# What happens when a ray of light hits the boundary of the universe?

1. May 23, 2007

### Werg22

I am not sure if the universe ever expanded at speed inferior to that of light, but if it did, I am curious to know what would have happened (if it didn't happen) if a light ray (or any electromagnetic wave that is) had hit the boundary of the universe?

2. May 23, 2007

### mathman

Present theories of the universe all describe a universe without any boundary.

3. May 23, 2007

### Werg22

Then what is expansion? Is it merely the increase in distances between galaxies into emptiness, emptiness itself having no boundary? So the term "universe" only means the area of emptiness containing all known matter and energy?

4. May 23, 2007

### natski

.... Is it just me or does this topic have to be explained every 3 days? Think about the balloon analogy, lots of dots on a balloon represent the galaxies. As they ballon expands, the distance between them increases. A light ray will travel along the surface of the balloon and hence there is no boundary.

5. May 23, 2007

### Werg22

Oh, I see, thanks.

6. May 24, 2007

### Milind_shyani

Hi
As hubble explained that when a ballon having dots is blown than the distance between the dots increase and it increases more for those dots which are relatively far from each other.Now the universe has no boundary it is not that you will come to an edge and than you will fall off. Also now i have a weird idea that the universe epands at the speed of light

7. May 24, 2007

### OSalcido

the universe expands faster than the speed of light

8. May 24, 2007

### Milind_shyani

Hi
you are wrong for nothing exceeds the speed of light. You might be saying the above for the only reason that you might have a read an article saying that some experiments of nasa show that universe has expanded on all the sides by a great rate and they also think that the expansion of the universe on such a large scale is only possible if they travel at a speed even greater than light
I have come trough various such articles, but its not proved so you cant boast on it.

9. May 24, 2007

### yenchin

No. The expansion of the universe is the expansion of spacetime itself. That can expand faster than light (in fact it does, especially in the inflation phase) We are talking about the geometry here. When we say nothing exceeds the speed of light, we are talking about object cannot be accelerated pass the speed of light. These are different notions.

10. May 24, 2007

### youfourian

IF the "universe" IS expanding, ... what could it be expanding into?
I gave up on trying to figure this out, as I always come to the conclusion that there must be something beyond in order for something to be expanding. A balloon expands into the air around it ... , but if you blow it up too much, what will happen?
I believe in infinity. I know it is a "cop-out", but it works for me. I spent way too much time thinking about these things. I try to stick to things that pertain to reality, the things around me that I have to deal with every day. My environment is much more interesting.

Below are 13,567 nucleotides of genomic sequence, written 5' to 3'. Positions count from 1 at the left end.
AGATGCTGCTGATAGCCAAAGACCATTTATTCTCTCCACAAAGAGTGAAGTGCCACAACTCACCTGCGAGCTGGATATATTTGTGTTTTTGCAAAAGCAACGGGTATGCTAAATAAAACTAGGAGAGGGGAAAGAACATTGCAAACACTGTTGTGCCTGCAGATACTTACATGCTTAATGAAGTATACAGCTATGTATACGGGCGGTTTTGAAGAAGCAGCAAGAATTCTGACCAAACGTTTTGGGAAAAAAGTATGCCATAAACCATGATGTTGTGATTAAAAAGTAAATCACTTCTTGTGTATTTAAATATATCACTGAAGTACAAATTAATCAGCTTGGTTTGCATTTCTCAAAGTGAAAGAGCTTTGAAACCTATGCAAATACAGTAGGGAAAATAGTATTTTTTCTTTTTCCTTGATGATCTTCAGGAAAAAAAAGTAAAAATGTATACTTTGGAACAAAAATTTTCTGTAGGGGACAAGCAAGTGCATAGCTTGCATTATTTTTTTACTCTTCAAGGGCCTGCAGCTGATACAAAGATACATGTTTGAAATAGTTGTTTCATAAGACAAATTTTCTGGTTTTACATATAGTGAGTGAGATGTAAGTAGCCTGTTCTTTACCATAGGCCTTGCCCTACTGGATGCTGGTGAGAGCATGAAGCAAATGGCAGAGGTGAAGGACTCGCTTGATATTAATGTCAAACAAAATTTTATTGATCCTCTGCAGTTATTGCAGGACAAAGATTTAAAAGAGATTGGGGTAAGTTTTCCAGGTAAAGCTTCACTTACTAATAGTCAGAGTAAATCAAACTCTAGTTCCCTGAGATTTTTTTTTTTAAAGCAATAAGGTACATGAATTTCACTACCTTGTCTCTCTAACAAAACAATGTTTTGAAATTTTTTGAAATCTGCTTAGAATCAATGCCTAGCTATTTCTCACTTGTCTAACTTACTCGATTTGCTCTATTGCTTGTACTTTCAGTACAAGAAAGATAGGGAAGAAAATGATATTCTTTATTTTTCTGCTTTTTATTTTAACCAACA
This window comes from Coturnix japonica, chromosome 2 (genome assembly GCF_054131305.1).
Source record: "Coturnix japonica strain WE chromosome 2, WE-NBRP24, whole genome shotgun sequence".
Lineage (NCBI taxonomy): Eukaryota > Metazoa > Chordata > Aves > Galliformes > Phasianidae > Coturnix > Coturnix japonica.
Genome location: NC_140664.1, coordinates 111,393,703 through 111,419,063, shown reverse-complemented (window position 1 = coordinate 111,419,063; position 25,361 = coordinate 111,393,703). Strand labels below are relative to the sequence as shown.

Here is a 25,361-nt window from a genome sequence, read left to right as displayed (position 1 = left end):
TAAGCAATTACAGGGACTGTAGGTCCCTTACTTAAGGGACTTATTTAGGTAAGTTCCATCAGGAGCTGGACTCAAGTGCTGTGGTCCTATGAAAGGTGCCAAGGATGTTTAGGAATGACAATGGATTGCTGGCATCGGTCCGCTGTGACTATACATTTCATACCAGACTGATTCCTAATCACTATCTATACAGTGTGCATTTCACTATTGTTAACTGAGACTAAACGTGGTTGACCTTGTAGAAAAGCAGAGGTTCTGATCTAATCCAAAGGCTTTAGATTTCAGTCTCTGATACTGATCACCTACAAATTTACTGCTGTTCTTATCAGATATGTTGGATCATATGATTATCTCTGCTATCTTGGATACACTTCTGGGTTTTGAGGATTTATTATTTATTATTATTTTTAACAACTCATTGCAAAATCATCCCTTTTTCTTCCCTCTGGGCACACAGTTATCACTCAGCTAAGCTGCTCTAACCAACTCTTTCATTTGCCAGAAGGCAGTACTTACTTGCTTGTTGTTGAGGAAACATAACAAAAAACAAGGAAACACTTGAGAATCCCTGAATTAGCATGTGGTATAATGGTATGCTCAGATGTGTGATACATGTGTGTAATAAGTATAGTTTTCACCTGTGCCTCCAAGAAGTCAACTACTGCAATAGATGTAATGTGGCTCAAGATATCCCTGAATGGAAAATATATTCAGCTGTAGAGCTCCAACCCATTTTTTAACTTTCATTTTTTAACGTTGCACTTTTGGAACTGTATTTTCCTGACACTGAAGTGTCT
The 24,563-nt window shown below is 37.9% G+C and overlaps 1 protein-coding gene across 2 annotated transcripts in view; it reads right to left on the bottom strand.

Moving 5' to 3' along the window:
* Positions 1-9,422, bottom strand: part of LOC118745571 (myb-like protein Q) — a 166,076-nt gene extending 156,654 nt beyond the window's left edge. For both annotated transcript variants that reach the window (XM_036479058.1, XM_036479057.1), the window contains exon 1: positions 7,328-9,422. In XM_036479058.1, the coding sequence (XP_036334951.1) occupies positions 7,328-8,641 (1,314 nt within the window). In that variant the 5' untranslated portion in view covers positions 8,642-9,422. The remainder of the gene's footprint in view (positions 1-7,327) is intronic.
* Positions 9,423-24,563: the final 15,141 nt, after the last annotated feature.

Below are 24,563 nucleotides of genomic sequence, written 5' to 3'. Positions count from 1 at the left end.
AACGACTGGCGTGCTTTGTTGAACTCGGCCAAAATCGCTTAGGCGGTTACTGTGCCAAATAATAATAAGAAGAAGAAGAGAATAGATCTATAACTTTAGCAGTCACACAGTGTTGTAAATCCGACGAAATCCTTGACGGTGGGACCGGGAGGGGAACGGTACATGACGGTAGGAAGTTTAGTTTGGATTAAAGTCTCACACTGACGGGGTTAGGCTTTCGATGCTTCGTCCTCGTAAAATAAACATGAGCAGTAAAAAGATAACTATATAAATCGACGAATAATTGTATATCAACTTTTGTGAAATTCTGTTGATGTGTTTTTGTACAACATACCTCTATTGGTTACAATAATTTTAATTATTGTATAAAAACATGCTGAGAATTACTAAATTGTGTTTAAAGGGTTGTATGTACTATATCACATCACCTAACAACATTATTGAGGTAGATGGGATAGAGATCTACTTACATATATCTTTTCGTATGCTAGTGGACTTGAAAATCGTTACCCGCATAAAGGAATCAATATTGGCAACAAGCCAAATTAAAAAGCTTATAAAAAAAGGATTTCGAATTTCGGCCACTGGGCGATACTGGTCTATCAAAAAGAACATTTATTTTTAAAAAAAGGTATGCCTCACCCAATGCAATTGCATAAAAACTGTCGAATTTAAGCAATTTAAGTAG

Even if it is expanding, there is nothing we would be able to do about it, or any consequences thereof.
This is just my personal opinion and is not meant to ridicule science, or anyone who studies it. I am simply not a scientist of that nature
I can't grasp the expansion theory.

11. May 25, 2007

### Sojourner01

However, the balloon analogy implies that the universe folds back on itself. As far as I know, it does not.

12. May 25, 2007

### cristo

Staff Emeritus

13. May 25, 2007

### cristo

Staff Emeritus
This question probably comes about because you are thinking too much of the "balloon universe." Remember that this is an analogy, and so shouldn't be taken as wholly true.

Note that the word "universe" is taken to mean everything that exists; matter, energy, space and time. Therefore, there can be nothing outside it, and nothing for it to expand into. So we see that, in our three dimensions, the universe is not expanding into anything.

Of course, we could be embedded in a fourth space dimension into which the universe expands (like in the example of the 2D balloon expanding in 3D space). However, this would mean nothing to us, and there would be no way for us to observe this, and so we cannot say whether this is true or not. (cf. the "standard" discussion of small people living on the surface of the balloon. They only know of the two spatial dimensions in which they live, and therefore do not know where they are expanding to. However, to a human living in the 3D embedding space, we see that they are expanding in the third dimension).

Last edited: May 25, 2007
14. May 25, 2007

### Ahmed Abdullah

What is exactly meant by expansion of universe?
The empty space increases so the distance between galaxies increase; I understand it. The matters do not expand, I hope.

15. May 25, 2007

### cristo

Staff Emeritus